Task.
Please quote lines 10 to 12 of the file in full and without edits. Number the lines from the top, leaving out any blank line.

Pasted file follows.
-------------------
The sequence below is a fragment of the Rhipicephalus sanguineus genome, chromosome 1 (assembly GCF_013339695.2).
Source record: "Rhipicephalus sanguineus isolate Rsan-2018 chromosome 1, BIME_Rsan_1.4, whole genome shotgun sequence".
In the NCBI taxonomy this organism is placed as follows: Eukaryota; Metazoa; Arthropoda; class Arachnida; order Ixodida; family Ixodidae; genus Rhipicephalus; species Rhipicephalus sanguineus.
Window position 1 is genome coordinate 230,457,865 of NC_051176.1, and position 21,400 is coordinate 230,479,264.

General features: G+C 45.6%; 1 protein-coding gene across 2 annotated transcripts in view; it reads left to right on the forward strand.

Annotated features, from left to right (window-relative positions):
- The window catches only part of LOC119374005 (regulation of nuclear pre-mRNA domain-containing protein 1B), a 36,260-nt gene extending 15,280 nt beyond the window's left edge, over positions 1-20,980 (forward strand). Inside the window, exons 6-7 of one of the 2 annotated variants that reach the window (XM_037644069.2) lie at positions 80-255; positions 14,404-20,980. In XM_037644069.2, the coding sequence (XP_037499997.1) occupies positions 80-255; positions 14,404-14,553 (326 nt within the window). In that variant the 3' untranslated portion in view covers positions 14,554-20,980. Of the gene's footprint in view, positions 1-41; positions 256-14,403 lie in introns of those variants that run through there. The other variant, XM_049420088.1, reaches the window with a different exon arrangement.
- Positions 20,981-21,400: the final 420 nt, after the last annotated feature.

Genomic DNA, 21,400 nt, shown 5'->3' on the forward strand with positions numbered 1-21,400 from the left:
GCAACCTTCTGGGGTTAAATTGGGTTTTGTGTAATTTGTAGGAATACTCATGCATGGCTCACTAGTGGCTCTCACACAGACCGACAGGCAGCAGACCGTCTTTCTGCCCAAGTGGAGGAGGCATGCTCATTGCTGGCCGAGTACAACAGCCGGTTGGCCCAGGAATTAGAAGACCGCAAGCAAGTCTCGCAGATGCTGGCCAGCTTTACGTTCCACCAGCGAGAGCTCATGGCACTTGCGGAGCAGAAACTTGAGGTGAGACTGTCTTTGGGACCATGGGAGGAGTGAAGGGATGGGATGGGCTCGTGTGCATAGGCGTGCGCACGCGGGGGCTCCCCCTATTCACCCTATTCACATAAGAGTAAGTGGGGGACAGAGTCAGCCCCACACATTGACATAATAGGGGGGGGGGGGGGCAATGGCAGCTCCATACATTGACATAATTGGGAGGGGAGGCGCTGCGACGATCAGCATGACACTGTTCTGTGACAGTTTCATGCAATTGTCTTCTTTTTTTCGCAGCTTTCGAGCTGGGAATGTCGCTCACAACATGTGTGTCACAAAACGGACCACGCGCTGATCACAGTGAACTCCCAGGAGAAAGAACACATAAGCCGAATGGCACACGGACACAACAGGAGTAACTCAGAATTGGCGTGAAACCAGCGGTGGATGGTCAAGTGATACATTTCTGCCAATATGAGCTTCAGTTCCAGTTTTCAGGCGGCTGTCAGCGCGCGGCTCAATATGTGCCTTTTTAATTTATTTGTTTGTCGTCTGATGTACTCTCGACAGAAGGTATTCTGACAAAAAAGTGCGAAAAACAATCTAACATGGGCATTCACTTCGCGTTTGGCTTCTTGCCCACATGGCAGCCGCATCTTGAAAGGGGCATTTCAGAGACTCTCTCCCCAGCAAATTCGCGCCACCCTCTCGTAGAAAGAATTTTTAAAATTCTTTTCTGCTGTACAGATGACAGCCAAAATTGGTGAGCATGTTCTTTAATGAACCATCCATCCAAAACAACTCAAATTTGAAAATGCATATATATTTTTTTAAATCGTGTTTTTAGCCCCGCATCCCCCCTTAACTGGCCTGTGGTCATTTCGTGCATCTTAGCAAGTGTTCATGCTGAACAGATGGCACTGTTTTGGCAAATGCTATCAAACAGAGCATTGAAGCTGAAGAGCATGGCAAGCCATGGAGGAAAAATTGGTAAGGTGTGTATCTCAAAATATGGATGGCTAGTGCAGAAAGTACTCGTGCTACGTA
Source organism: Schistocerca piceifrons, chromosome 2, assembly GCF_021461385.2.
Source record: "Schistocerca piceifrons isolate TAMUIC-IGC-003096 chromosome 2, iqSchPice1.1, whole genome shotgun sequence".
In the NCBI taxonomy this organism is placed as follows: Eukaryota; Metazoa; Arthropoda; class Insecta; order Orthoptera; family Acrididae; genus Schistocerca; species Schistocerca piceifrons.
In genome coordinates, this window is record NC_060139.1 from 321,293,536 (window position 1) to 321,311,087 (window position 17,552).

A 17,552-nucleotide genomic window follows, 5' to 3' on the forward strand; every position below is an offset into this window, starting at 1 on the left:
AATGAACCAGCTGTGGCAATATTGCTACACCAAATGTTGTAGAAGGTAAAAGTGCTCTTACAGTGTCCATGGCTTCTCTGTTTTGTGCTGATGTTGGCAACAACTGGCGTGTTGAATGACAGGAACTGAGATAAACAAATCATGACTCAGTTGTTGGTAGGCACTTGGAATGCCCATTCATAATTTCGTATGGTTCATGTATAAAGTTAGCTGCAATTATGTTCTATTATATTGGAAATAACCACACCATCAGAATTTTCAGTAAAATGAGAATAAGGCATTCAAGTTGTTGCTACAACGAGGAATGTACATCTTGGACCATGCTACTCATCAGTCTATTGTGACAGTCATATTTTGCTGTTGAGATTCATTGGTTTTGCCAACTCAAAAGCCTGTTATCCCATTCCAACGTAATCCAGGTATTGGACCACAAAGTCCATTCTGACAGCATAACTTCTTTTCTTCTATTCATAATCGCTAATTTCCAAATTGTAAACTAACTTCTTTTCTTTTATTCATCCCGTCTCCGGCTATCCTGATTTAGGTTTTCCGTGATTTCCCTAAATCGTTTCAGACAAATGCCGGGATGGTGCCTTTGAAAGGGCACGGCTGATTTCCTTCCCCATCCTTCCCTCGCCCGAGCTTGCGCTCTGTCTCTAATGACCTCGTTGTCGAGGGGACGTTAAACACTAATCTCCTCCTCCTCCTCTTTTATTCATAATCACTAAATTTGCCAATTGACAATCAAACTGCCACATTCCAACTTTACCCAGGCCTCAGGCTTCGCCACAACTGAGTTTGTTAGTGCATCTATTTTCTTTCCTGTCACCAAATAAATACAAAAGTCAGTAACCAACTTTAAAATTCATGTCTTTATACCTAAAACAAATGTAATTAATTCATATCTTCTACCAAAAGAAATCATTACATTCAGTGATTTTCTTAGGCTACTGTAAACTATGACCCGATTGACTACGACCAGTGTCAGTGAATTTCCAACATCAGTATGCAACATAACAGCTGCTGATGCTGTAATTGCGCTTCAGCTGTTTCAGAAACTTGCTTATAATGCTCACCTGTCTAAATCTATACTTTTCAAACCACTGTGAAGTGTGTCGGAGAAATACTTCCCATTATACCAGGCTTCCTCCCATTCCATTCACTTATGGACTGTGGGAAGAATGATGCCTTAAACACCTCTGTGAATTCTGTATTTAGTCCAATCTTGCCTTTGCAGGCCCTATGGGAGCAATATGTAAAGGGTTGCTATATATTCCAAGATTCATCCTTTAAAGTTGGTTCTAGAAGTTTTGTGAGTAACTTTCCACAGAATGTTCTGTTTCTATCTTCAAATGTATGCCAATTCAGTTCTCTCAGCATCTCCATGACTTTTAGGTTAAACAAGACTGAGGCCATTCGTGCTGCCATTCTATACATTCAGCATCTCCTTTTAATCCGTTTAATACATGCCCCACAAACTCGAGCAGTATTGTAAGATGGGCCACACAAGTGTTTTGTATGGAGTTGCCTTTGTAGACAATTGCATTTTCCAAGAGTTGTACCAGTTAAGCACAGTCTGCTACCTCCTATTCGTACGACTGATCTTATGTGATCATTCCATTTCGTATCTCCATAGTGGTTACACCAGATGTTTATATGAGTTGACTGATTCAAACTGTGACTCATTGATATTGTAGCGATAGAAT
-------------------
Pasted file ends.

GCAACCTTCTGGGGTTAAATTGGGTTTTGTGTAATTTGTAGGAATACTCATGCATGGCTCACTAGTGGCTCTCACACAGACCGACAGGCAGCAGACCGTCTTTCTGCCCAAGTGGAGGAGGCATGCTCATTGCTGGCCGAGTACAACAGCCGGTTGGCCCAGGAATTAGAAGACCGCAAGCAAGTCTCGCAGATGCTGGCCAGCTTTACGTTCCACCAGCGAGAGCTCATGGCACTTGCGGAGCAGAAACTTGAGGTGAGACTGTCTTTGGGACCATGGGAGGAGTGAAGGGATGGGATGGGCTCGTGTGCATAGGCGTGCGCACGCGGGGGCTCCCCCTATTCACCCTATTCACATAAGAGTAAGTGGGGGACAGAGTCAGCCCCACACATTGACATAATAGGGGGGGGGGGGGGCAATGGCAGCTCCATACATTGACATAATTGGGAGGGGAGGCGCTGCGACGATCAGCATGACACTGTTCTGTGACAGTTTCATGCAATTGTCTTCTTTTTTTCGCAGCTTTCGAGCTGGGAATGTCGCTCACAACATGTGTGTCACAAAACGGACCACGCGCTGATCACAGTGAACTCCCAGGAGAAAGAACACATAAGCCGAATGGCACACGGACACAACAGGAGTAACTCAGAATTGGCGTGAAACCAGCGGTGGATGGTCAAGTGATACATTTCTGCCAATATGAGCTTCAGTTCCAGTTTTCAGGCGGCTGTCAGCGCGCGGCTCAATATGTGCCTTTTTAATTTATTTGTTTGTCGTCTGATGTACTCTCGACAGAAGGTATTCTGACAAAAAAGTGCGAAAAACAATCTAACATGGGCATTCACTTCGCGTTTGGCTTCTTGCCCACATGGCAGCCGCATCTTGAAAGGGGCATTTCAGAGACTCTCTCCCCAGCAAATTCGCGCCACCCTCTCGTAGAAAGAATTTTTAAAATTCTTTTCTGCTGTACAGATGACAGCCAAAATTGGTGAGCATGTTCTTTAATGAACCATCCATCCAAAACAACTCAAATTTGAAAATGCATATATATTTTTTTAAATCGTGTTTTTAGCCCCGCATCCCCCCTTAACTGGCCTGTGGTCATTTCGTGCATCTTAGCAAGTGTTCATGCTGAACAGATGGCACTGTTTTGGCAAATGCTATCAAACAGAGCATTGAAGCTGAAGAGCATGGCAAGCCATGGAGGAAAAATTGGTAAGGTGTGTATCTCAAAATATGGATGGCTAGTGCAGAAAGTACTCGTGCTACGTA
Source organism: Schistocerca piceifrons, chromosome 2, assembly GCF_021461385.2.
Source record: "Schistocerca piceifrons isolate TAMUIC-IGC-003096 chromosome 2, iqSchPice1.1, whole genome shotgun sequence".